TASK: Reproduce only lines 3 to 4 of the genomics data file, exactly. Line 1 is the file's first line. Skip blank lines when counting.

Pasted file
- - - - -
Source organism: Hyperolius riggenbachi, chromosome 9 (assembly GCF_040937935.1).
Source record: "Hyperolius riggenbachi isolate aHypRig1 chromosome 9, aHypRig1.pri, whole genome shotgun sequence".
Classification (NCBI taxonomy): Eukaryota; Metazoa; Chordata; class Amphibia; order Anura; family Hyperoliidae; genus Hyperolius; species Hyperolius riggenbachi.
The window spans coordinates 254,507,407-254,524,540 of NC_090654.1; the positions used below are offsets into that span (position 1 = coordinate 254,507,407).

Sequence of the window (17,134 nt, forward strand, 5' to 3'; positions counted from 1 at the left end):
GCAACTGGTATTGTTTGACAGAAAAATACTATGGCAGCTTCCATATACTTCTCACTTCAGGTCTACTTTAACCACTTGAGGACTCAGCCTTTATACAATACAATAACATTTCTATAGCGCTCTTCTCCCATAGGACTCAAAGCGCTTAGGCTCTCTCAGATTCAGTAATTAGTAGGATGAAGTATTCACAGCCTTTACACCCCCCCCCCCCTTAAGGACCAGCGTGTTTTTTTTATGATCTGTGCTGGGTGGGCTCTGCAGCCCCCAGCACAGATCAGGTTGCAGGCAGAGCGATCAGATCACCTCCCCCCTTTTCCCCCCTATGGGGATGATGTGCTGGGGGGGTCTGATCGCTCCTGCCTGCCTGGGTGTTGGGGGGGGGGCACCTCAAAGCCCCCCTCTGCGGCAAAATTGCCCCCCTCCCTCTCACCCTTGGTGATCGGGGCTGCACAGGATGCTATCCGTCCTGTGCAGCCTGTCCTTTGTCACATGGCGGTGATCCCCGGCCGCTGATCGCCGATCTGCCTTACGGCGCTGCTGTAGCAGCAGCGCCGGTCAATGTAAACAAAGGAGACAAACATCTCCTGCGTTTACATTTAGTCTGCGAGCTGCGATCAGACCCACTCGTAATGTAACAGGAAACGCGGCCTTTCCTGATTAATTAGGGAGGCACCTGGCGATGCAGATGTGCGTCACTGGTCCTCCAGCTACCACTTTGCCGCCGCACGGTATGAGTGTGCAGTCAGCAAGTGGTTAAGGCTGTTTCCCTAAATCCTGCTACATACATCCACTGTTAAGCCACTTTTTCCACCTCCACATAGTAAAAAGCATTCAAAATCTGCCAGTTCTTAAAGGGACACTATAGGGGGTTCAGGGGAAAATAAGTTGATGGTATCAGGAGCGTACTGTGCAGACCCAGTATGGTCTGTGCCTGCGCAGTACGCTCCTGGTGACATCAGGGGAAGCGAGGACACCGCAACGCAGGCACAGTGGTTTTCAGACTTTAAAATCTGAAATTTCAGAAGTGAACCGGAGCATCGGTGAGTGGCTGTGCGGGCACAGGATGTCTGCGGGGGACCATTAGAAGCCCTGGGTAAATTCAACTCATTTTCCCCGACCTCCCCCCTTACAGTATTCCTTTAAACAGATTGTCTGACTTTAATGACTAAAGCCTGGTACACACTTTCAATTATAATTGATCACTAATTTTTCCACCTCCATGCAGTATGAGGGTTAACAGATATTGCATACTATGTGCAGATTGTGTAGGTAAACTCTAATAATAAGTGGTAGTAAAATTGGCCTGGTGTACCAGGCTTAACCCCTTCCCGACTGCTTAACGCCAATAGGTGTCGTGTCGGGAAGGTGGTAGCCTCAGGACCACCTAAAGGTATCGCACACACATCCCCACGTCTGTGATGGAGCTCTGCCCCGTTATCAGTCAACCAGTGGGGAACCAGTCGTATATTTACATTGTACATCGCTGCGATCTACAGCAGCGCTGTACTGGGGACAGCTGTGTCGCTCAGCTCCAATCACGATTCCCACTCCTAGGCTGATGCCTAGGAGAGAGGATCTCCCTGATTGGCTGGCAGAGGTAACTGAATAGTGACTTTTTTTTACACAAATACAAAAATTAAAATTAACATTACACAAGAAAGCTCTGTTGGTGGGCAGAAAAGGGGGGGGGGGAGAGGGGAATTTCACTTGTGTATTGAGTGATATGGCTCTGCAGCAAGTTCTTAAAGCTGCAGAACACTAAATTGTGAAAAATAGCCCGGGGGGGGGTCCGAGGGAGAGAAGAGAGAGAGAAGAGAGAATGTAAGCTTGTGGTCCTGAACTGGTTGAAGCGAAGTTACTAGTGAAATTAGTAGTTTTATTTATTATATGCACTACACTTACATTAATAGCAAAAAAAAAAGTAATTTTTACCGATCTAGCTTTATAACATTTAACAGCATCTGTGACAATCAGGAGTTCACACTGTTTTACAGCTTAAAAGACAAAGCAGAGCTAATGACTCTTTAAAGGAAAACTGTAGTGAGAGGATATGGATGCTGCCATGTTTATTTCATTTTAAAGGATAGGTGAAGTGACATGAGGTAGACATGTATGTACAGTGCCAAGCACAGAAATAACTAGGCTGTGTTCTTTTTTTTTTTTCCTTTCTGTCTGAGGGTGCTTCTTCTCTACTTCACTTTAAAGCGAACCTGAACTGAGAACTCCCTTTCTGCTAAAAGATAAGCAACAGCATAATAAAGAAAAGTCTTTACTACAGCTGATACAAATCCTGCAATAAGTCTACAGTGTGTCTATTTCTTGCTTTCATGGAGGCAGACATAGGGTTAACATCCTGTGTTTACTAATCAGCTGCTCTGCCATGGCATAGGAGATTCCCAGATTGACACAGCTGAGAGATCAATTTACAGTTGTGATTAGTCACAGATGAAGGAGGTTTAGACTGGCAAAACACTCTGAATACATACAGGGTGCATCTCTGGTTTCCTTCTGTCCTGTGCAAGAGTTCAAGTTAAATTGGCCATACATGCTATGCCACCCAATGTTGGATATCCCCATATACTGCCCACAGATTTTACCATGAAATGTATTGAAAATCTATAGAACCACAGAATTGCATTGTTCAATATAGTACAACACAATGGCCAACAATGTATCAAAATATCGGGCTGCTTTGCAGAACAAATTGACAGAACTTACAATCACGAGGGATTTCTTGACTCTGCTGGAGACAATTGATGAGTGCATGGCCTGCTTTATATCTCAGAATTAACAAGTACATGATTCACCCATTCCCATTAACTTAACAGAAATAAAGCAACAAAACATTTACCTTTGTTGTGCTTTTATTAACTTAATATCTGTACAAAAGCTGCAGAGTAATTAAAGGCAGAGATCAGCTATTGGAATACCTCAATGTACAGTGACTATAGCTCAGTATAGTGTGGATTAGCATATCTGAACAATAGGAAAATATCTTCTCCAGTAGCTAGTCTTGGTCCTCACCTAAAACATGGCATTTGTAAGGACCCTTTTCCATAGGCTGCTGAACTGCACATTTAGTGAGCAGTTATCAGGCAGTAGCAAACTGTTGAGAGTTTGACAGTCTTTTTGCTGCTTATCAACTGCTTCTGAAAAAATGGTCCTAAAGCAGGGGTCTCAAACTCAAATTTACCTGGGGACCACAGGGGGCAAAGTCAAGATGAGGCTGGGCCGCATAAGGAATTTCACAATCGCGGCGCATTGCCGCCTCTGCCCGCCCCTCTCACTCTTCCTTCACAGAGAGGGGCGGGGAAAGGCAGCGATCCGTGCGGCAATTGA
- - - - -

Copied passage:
Classification (NCBI taxonomy): Eukaryota; Metazoa; Chordata; class Amphibia; order Anura; family Hyperoliidae; genus Hyperolius; species Hyperolius riggenbachi.
The window spans coordinates 254,507,407-254,524,540 of NC_090654.1; the positions used below are offsets into that span (position 1 = coordinate 254,507,407).